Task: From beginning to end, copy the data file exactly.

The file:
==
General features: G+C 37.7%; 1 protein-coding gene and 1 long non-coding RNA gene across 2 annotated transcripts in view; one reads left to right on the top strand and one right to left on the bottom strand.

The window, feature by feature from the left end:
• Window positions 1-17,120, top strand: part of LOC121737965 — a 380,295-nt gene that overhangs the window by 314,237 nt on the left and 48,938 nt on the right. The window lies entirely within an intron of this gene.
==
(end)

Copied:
General features: G+C 37.7%; 1 protein-coding gene and 1 long non-coding RNA gene across 2 annotated transcripts in view; one reads left to right on the top strand and one right to left on the bottom strand.

The window, feature by feature from the left end:
• Window positions 1-17,120, top strand: part of LOC121737965 — a 380,295-nt gene that overhangs the window by 314,237 nt on the left and 48,938 nt on the right. The window lies entirely within an intron of this gene.